Defence Minister Christopher Pyne declared last December that the percentage of “Australian content” in the $50 billion submarines deal with French Naval Group would be well above 60 per cent.
“This will be a local build. A local build is defined as being around 60 per cent plus,” he said. “That’s what we’ve achieved on the Collins class.”
However, the Defence official in charge of the project to build the 12 new submarines said today that no percentage had been fixed.
Under questioning in an Estimates Committee by South Australian Labor Senator Penny Wong, the department’s general manager submarines and deputy secretary, Stephen Johnson, said it was too early to fix a percentage.
“We have not set a per cent,” he said.
“It’s a flawed strategy to set a per cent before you have enough information to understand.”
Johnson said a percentage figure had never been put on the table in discussions with the Naval Group.
When asked by Wong why Defence Minister Pyne would have publicly announced a 60 per cent figure, Johnson said: “I don’t have a way of answering that.”
However, Johnson insisted the final percentage of Australian content would end up to be a “very fulsome number”.
Johnson appeared to suggest that when Pyne first made the 60 per cent claim in 2016 “we were very early in all this process”.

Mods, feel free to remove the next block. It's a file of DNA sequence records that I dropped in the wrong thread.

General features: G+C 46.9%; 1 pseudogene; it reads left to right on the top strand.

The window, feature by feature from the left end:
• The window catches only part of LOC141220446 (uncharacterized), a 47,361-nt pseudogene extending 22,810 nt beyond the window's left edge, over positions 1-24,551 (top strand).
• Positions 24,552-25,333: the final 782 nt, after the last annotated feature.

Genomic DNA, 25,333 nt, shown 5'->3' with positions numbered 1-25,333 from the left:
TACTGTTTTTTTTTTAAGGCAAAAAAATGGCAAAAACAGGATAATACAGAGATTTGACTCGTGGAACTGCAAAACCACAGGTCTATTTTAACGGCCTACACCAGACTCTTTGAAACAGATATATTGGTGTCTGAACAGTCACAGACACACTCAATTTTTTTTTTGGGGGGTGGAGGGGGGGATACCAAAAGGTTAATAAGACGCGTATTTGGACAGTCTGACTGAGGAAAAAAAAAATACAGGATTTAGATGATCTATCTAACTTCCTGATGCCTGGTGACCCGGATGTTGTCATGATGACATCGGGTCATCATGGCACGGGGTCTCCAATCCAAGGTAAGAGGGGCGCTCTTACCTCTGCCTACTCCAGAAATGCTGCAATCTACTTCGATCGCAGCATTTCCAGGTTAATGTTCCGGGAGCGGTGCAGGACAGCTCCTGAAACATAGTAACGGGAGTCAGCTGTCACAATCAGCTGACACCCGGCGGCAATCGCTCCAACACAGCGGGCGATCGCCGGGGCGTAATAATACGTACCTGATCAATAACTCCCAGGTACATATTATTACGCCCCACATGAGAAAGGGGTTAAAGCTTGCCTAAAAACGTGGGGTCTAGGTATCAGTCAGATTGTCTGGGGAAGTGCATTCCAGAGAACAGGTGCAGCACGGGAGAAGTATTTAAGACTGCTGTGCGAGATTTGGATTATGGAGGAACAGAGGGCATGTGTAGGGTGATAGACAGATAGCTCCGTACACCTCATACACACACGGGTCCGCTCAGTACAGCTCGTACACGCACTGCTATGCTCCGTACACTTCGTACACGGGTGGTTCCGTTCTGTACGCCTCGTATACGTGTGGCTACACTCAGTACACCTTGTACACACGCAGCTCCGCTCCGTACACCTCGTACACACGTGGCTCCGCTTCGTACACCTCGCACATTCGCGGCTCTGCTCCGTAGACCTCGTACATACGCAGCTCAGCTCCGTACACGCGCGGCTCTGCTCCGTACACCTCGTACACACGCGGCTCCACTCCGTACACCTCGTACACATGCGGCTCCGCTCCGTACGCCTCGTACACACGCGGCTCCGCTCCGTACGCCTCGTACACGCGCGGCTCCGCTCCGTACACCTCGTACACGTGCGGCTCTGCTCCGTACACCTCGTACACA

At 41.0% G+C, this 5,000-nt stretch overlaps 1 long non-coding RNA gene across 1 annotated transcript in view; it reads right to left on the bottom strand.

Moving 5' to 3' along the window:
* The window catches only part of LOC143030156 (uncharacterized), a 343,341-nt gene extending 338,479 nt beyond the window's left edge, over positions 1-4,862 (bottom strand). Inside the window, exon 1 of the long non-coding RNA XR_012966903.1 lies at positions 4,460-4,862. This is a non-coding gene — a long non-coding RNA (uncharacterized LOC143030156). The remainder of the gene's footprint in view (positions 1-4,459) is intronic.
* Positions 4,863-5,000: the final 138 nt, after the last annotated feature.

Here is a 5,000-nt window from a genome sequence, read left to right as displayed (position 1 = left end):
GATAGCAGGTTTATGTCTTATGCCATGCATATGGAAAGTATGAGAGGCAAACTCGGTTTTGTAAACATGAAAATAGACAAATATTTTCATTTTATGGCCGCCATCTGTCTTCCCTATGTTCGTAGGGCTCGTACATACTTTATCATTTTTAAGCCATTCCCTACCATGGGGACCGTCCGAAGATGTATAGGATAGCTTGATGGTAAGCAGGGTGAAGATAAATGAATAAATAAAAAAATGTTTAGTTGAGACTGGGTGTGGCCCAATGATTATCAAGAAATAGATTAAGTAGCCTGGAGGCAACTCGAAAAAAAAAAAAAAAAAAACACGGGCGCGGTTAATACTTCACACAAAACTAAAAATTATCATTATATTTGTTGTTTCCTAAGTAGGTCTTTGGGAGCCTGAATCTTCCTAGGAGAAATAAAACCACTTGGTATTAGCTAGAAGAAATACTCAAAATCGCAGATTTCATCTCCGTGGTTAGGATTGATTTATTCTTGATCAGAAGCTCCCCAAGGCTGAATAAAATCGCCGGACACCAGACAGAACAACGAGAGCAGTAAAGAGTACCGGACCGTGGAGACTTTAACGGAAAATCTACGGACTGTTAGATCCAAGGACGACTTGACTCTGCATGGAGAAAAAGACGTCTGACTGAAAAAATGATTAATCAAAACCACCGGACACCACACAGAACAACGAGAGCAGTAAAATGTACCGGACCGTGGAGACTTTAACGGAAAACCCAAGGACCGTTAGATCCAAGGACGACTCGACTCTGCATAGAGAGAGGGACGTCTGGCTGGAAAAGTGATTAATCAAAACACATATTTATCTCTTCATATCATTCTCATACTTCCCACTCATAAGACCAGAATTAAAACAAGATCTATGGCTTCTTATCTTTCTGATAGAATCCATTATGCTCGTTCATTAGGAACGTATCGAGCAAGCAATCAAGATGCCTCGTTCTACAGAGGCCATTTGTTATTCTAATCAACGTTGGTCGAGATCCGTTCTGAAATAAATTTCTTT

“It will be a very fulsome number – but it’s flawed to make the decision now,” he said, arguing he had discussed the situation with the minister, who “reiterates” a build with “maximum Australian content consistent with cost and schedule decisions”.
SA Opposition Leader Peter Malinauskas said the comments constituted a “stunning revelation which raises serious questions about just how many jobs and work on the Future Submarines will go to South Australians”.
“Christopher Pyne has frequently promised the local content guarantee would be at least 60 per cent… this wasn’t pitched as a target or an ambition, it was sold to South Australians as an iron-clad guarantee,” he said in a statement.
“Today Rear Admiral Stephen Johnson has exposed those claims as false – not only is there no local job requirement, it wasn’t ever part of the negotiation process.”
Pyne said in a statement to InDaily: “We will not be lectured to by the Labor Party, who didn’t commit to build a single naval vessel in Australia in six years.”
“It’s the height of hypocrisy for Labor to criticise the Coalition given their inaction led to shipbuilding job losses… it is the Coalition’s policy to maximise Australian Industry Content for our Attack class submarines.”
He said the subs would be built at Osborne “generating an annual average of 2,800 jobs” and “to date, Naval Group has engaged with over 1100 Australian suppliers and pre-qualified 169 for the program”.
“The Coalition is creating shipbuilding jobs and opportunities for industry – the only thing Labor created was the Valley of Death,” he said.
The latest revelation comes just a day after a senate hearing was told SA-based submarine-builder ASC has been directed to investigate a series of options for shifting hundreds of jobs involved in Collins Class submarine maintenance to Western Australia.
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